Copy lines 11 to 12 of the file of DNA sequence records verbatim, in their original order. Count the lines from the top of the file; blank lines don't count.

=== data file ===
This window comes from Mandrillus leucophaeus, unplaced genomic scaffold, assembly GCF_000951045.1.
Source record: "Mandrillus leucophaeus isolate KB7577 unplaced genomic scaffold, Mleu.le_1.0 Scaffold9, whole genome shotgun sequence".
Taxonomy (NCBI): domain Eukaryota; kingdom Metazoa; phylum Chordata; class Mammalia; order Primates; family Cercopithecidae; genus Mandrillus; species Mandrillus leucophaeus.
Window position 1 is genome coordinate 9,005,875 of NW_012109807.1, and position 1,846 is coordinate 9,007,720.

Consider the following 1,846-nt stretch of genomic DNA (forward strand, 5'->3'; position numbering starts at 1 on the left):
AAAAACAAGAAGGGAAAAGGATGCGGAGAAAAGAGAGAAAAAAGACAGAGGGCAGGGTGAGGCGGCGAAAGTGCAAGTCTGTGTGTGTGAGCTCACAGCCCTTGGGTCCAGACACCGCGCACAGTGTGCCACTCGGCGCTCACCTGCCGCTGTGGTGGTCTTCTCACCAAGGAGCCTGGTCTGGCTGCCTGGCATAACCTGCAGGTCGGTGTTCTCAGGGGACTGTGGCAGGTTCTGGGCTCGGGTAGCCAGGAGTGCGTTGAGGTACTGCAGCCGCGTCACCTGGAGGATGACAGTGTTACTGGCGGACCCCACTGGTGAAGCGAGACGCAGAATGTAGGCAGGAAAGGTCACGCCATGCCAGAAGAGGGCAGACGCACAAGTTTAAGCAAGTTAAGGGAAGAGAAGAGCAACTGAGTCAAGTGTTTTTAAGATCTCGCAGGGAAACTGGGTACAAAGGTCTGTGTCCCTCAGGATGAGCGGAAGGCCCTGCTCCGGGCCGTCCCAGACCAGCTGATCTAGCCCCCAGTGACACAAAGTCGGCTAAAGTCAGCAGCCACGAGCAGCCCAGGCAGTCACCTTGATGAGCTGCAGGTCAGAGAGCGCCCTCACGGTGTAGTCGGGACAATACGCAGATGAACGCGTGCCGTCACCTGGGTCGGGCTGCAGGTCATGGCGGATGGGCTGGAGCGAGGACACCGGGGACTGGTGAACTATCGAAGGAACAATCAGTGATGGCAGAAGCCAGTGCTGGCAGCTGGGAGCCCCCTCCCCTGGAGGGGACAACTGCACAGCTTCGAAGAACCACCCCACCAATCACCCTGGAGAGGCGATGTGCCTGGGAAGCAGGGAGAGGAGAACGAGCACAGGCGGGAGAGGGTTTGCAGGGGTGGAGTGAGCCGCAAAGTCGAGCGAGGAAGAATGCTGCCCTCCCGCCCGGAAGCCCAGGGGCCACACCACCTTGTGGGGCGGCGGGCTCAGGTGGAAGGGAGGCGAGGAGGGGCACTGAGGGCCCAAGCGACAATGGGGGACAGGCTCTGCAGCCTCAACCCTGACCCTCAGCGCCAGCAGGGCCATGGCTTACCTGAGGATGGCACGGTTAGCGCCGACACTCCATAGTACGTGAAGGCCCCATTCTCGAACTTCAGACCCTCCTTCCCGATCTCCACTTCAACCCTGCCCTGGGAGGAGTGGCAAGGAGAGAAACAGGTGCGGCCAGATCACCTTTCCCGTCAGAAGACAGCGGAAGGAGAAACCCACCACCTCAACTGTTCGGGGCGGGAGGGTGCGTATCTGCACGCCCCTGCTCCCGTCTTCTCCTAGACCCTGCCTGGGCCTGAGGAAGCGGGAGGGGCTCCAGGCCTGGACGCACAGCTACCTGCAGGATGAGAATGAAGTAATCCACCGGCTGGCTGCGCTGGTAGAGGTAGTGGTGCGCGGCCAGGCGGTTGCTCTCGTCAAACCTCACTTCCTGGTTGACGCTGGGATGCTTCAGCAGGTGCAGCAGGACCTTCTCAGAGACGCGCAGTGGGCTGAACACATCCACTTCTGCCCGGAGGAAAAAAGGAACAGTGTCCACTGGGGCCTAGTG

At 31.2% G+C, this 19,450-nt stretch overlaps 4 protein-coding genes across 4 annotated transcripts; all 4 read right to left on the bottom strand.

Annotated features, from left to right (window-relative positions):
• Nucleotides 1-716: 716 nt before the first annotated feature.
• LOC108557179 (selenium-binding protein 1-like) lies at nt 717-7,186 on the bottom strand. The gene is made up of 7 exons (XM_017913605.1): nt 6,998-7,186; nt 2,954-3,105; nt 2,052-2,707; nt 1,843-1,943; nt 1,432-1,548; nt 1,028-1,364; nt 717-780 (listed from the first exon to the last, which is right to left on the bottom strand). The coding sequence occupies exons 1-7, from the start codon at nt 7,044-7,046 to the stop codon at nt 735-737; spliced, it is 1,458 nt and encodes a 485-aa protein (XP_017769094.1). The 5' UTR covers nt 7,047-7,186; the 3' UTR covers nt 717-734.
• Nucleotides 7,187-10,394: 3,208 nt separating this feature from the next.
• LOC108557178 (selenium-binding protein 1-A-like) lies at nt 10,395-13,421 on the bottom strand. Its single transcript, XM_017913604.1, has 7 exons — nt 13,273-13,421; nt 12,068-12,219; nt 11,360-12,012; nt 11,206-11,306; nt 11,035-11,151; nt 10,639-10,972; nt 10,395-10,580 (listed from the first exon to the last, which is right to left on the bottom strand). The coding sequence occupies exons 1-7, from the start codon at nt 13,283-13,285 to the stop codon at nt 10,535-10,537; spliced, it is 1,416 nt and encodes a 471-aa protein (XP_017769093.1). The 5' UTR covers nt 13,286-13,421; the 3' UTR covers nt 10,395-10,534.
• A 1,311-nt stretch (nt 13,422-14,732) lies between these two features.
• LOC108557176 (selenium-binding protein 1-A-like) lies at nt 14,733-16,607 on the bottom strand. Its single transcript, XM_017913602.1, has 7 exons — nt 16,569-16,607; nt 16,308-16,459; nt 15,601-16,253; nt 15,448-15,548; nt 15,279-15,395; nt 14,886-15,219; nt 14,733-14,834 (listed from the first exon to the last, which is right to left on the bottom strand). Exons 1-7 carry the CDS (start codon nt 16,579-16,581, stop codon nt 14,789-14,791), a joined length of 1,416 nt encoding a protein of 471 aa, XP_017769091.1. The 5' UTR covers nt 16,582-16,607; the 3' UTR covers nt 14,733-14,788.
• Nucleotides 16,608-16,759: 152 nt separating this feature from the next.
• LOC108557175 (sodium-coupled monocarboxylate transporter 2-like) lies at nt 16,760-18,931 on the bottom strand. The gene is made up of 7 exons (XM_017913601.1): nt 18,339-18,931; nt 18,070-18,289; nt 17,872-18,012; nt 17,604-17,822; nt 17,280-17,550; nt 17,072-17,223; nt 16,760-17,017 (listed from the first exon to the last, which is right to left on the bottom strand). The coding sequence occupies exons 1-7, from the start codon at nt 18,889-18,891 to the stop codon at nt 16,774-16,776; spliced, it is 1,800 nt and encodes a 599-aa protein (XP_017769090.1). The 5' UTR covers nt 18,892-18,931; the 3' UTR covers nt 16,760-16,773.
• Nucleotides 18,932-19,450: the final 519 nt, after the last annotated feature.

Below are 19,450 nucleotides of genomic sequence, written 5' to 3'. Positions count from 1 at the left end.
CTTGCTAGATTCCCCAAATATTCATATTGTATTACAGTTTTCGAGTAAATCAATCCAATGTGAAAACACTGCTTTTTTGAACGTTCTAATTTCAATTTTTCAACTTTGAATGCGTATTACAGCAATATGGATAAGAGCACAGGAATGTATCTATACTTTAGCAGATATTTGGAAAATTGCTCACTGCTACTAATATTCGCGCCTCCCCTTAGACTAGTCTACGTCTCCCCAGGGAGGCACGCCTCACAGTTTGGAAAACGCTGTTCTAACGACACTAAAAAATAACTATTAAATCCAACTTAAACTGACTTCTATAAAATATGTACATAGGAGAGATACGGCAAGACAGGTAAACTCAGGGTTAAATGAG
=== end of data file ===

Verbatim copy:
• Nucleotides 7,187-10,394: 3,208 nt separating this feature from the next.
• LOC108557178 (selenium-binding protein 1-A-like) lies at nt 10,395-13,421 on the bottom strand. Its single transcript, XM_017913604.1, has 7 exons — nt 13,273-13,421; nt 12,068-12,219; nt 11,360-12,012; nt 11,206-11,306; nt 11,035-11,151; nt 10,639-10,972; nt 10,395-10,580 (listed from the first exon to the last, which is right to left on the bottom strand). The coding sequence occupies exons 1-7, from the start codon at nt 13,283-13,285 to the stop codon at nt 10,535-10,537; spliced, it is 1,416 nt and encodes a 471-aa protein (XP_017769093.1). The 5' UTR covers nt 13,286-13,421; the 3' UTR covers nt 10,395-10,534.